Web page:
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April 27, 2011

Future Shock

Flavor of the Month Syndrome

by Kevin Goldstein

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Let's get this out of the way: I have no bone to pick with neither Royals fans, nor their favorite club's first-base prospect, Clint Robinson. However, he's the current example of a prospect overexcitement symptom that's sweeping the nation. Royals fans and bloggers are clamoring for Robinson to be sent the big leagues to shore up a position where the current holder of the job, Kila Ka'aihue, is hitting just .186/.301/.329 in 20 games. Maybe it's to keep alive the myth of Kansas City actually being competitive this year (it's coming soon Royals fans, but not this soon), or maybe fans are sick of getting nothing out of a bat-only position, but it has gotten to the point where Robinson is suddenly the most talked-about prospect in baseball's best system, when there are 20-plus players in the organization with better big-league futures ahead of them.

First off, what is a Clint Robinson? A 25th-round pick in 2007 as a senior out of Troy University, Robinson was simply seen as an organizational soldier until last year, when he won Texas League MVP honors with a .335/.410/.625 line for Double-A Northwest Arkansas. That led to a little attention, and with a sudden focus on the future of the franchise, his .373/.462/.731 start in 18 contests for Triple-A Omaha has the hype train rolling. The numbers are certainly there, but the scouting reports are not: He's much older (26) than your standard stud prospect, and he doesn't offer much room for error as a bat-only player with no speed and poor defense at the only position he's capable of manning.

In some ways, the calls for Robinson show remarkable maturity on the part of Royals fans, as they are not calling for Eric Hosmer, one of the best offensive prospects in the game and the true first baseman of the future at Kauffman Stadium. Hosmer is off to a great start of his own for Omaha and has bumped Robinson to designated hitter, where the Troy product sees most of his action. Royals fans seem to understand that Hosmer is just 21 years old and has played less than 70 games at the upper levels. They seem to trust and understand the process in place for the bigger name prospects in the system.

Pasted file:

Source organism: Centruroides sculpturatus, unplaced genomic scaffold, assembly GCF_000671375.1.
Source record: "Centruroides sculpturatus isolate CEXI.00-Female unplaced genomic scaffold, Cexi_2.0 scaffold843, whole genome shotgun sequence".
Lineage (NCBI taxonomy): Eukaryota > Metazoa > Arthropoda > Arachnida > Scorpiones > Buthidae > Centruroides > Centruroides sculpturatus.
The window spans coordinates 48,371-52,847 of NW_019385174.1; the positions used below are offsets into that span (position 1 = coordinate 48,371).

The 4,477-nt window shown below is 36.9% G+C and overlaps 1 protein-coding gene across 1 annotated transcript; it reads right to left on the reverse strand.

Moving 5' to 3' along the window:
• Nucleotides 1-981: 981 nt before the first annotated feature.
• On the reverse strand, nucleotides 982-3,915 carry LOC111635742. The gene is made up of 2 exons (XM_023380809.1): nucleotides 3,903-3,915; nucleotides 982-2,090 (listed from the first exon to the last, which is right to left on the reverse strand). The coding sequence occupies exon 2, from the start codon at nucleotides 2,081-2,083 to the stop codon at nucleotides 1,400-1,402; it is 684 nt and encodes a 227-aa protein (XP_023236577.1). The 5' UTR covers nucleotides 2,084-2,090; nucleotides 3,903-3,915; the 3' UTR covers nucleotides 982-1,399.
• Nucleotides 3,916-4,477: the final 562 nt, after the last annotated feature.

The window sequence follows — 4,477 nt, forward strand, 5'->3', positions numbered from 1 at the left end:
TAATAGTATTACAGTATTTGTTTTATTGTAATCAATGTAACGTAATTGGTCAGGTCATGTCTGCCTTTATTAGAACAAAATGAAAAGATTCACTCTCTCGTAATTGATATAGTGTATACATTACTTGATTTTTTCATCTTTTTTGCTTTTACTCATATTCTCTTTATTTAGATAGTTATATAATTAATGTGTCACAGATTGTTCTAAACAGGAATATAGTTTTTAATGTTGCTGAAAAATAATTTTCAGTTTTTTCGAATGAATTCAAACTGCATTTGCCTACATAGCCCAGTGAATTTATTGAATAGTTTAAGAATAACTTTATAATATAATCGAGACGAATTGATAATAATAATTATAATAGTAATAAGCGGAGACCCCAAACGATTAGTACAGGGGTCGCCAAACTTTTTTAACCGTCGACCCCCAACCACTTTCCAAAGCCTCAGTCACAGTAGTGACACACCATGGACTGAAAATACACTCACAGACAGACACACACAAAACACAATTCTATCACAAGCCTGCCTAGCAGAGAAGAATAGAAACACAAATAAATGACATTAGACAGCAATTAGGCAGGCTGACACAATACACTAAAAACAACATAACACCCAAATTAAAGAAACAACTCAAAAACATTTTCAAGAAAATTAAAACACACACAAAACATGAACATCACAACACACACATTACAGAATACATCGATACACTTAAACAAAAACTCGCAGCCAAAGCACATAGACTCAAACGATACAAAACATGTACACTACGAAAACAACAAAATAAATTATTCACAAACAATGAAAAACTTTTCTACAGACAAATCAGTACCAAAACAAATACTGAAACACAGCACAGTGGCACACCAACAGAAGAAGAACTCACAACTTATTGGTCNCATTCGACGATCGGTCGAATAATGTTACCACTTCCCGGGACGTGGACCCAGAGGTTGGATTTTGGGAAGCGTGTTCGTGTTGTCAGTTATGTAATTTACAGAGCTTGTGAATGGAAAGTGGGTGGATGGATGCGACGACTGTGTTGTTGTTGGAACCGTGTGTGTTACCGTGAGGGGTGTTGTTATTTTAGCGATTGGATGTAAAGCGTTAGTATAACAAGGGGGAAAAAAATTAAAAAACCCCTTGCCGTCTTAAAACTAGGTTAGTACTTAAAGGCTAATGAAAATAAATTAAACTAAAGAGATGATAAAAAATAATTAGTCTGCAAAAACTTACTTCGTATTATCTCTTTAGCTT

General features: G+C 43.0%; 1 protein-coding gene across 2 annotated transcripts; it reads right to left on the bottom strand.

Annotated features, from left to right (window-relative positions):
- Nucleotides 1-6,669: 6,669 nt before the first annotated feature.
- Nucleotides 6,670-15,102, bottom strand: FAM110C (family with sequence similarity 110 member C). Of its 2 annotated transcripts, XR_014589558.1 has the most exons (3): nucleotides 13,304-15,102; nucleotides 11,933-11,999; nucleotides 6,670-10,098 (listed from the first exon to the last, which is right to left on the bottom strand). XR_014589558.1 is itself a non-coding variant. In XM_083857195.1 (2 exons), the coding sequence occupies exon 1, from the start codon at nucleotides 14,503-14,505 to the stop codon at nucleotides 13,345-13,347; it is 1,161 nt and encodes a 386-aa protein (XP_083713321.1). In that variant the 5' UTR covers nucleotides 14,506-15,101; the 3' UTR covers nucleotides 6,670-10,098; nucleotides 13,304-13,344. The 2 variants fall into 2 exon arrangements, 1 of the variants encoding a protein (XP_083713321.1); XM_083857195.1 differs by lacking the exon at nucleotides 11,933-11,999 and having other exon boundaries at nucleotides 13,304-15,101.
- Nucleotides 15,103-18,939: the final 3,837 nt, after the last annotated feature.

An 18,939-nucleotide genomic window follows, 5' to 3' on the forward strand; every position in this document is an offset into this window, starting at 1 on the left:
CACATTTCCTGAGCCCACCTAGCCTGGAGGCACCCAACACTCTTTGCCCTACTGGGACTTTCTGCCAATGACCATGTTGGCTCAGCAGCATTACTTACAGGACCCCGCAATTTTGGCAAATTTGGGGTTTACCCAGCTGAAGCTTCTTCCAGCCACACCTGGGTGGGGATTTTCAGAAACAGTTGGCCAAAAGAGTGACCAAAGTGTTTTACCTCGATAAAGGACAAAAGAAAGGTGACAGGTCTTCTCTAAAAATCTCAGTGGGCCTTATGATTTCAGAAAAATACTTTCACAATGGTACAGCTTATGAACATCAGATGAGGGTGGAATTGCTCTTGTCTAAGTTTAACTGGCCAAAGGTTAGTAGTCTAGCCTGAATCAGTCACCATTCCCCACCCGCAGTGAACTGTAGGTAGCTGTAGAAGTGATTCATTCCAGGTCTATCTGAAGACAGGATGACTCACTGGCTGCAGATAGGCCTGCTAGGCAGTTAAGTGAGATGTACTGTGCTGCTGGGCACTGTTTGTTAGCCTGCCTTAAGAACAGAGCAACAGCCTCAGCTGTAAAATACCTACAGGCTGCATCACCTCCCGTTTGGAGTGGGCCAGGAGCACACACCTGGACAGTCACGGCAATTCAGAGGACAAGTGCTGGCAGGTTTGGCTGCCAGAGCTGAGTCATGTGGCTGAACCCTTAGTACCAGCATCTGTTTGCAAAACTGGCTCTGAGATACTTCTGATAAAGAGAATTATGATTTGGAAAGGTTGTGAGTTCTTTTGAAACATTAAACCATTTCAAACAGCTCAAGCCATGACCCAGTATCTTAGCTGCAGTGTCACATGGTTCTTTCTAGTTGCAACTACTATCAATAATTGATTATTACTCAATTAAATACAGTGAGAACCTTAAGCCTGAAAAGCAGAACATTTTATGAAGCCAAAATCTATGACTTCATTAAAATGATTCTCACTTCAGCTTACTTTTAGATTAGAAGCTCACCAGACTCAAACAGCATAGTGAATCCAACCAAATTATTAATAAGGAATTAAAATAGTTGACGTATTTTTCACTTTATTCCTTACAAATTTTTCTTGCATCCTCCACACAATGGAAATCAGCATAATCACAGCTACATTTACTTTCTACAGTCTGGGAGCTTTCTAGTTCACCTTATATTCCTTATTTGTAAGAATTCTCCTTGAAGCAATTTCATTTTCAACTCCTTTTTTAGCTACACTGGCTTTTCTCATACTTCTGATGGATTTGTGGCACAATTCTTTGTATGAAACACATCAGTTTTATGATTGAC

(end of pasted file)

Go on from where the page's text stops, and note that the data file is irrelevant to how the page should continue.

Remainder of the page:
Yet there is more than a bit of Flavor of the Month Syndrome here, and it's not about what Clint Robinson has done on the field: It's about what we haven't seen him do yet. Many of the Robinson supporters so insistent on seeing him replace Ka'aihue in the big leagues were the same ones screaming Kila's name 12 months ago while he was putting up his own crazy numbers—.319/.463/.598 in 94 games—at Omaha. The difference in talent is measurable, as Ka'aihue gets an edge in terms of both raw power and plate discipline, and he has done the one thing we've yet to see from Robinson: fail in the big leagues. Failure is something most players, even future stars (something Ka'aihue and Robinson are almost assuredly not) encounter when they first get to the majors.

But what of the players who have already failed and deserve another chance? Where are the calls for them?

Based on what was seen by many as a fluky big-league debut in which he hit .304/.350/.414 in 54 games, the Tigers happily handed Will Rhymes the second-base job during spring training, and the results have been nothing short of disastrous, as the diminutive 28-year-old has turned back into a pumpkin by hitting .196 in 14 games without an extra-base hit. He has been so bad that manager Jim Leyland has taken to playing Ryan Raburn, who should never be at an up-the-middle position on a big-league field, over Rhymes at second base, while Scott Sizemore sits at Triple-A waiting for another shot.

You might remember Sizemore. He got his chance at Detroit's second-base job in 2010, and he failed, hitting just .224/.296/.336 in 48 games before Leyland pulled the plug on him. A fifth-round pick in 2006, Sizemore has a long track record of impressing scouts with his bat and filling up a stat sheet—he's a career .311 hitter at the upper levels and is 23-for-56 (.411) for Toledo this year—but that scarlet letter of two bad months in the majors hangs over him until he gets a shot at redemption. It’s a shot he has deserved for some time now based on his performance since returning to the minors.

 Be it two weeks or two months, small sample sizes of failure can lead to hasty and, at times, emotional reactions. You remember that girl or guy that you dated a couple of times and everything seemed perfect? That's where people are with Clint Robinson. They haven't had their first fight yet, or had to meet the parents, or seen the flaws when the reality of life, or in this case, major-league, baseball rears its ugly head. Flavor of the Month Syndrome is nothing more than puppy love, just like it was with Ka'aihue 12 months ago, and in the end, it just doesn't matter much, because neither one is marriage material. 

A version of this story originally appeared on ESPN Insider Insider.

Kevin Goldstein is an author of Baseball Prospectus. 
Click here to see Kevin's other articles. You can contact Kevin by clicking here

7 comments have been left for this article.

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